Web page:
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Respiratory Syncytial Virus by Dzenana Kozlicic

By at February 20, 2012 | 6:32 am | Print

Respiratory Syncytial Virus, also known as RSV, is a common respiratory virus that infects the lungs and breathing passages. It is predominantly present in winter months. RSV infections may lead to serious health complications in infants, young children, and older adults. It is also the most common cause of bronchiolitis, an inflammation of the small airways in the lungs. RSV is highly contagious and is not to be taken lightly.

Respiratory Syncytial Virus infections in infants represent a drastic change in health status that may lead to hospitalization. Premature infants, due to interrupted lung development, altered airway development, and decreased maternally transmitted antibody levels, are at an increased risk for hospitalization. At two years of age, almost all children will have had the RSV infection. In most children or infants, symptoms will onset within four to six days after being exposed to the virus.

Usual symptoms associated with an RSV infection include coughing, sneezing, runny nose, and fever. A person infected with RSV is usually contagious for up to eight days. However, people with compromised immune systems and high-risk infants could be contagious for up to four weeks. The virus is spread through direct contact as well as indirect contact such as nasal secretions or droplets.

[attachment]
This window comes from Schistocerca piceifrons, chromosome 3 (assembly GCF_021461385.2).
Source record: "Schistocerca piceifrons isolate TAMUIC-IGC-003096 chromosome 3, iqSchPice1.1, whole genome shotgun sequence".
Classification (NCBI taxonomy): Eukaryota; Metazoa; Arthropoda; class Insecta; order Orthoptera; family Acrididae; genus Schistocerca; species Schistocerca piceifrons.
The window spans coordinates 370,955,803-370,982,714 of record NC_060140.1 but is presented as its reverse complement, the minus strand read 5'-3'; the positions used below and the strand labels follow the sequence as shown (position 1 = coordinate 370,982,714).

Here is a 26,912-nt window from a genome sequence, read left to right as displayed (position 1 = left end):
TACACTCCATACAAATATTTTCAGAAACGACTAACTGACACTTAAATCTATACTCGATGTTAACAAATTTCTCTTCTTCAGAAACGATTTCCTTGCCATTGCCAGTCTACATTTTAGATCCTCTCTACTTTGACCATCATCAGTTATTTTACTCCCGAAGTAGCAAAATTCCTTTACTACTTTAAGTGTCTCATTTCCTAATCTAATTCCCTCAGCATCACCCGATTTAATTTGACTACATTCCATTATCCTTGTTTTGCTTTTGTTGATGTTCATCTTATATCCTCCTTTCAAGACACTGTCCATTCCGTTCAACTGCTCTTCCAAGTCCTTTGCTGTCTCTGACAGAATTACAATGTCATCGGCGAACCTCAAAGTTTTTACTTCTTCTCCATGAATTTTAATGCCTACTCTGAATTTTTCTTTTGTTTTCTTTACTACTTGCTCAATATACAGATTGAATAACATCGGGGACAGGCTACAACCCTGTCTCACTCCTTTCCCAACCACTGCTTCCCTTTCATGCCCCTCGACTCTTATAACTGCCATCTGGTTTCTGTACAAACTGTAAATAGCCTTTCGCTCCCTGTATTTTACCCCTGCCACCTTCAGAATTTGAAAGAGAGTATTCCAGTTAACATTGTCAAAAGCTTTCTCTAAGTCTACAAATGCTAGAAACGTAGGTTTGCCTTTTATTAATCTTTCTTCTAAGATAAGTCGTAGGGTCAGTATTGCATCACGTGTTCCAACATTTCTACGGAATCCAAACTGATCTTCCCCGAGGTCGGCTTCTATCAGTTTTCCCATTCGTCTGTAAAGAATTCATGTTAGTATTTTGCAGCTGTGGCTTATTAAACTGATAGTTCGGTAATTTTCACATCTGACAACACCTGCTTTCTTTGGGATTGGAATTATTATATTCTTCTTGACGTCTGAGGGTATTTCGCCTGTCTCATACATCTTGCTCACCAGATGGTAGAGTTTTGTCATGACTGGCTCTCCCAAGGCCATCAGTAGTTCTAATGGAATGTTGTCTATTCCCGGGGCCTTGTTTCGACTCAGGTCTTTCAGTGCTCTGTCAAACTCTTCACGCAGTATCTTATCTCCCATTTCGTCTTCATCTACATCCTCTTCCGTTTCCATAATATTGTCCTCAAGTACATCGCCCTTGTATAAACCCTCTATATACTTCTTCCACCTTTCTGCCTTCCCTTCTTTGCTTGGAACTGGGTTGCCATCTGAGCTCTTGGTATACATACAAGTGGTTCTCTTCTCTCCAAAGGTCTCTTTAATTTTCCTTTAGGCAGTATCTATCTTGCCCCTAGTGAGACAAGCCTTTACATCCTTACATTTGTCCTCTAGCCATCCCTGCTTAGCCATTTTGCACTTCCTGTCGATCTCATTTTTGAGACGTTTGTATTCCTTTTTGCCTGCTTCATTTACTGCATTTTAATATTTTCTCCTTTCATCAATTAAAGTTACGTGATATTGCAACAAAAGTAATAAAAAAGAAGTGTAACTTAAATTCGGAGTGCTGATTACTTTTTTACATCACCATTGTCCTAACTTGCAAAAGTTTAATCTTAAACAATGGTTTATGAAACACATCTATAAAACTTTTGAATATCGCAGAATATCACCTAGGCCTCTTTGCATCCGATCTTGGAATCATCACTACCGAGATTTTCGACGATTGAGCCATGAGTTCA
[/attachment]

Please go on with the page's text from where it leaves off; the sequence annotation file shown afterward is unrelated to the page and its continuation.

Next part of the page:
Although there is no specific treatment for RSV, there are preventive measures that can be taken. Frequent hand washing as well as avoiding contact with sick people are a few simple steps one can take to avoid infection. A monoclonal antibody called palivizumab can be administered to infants who are at high-risk for infection. This drug will not cure RSV or treat the infection; it will simply prevent the virus from becoming more severe. Having no cure or specific treatment, Respiratory Syncytial Virus can compromise the health of infants, young children, and even older adults. The best protection one has is prevention by practicing good hand hygiene as well as common sense.
References
Bolyard, Dawn. “Respiratory Syncytial Virus.” Nurse Currents 5.1 (2011): 1-15. Print.

“CDC – RSV: Homepage.” Centers for Disease Control and Prevention. Web. 20 Jan. 2012. <http://www.cdc.gov/rsv/index.html>.
“RSV.” School of Public Health at Johns Hopkins – Home. Web. 20 Jan. 2012. <http://www.jhsph.edu/cir/research/respiratory/rsv/>.

 

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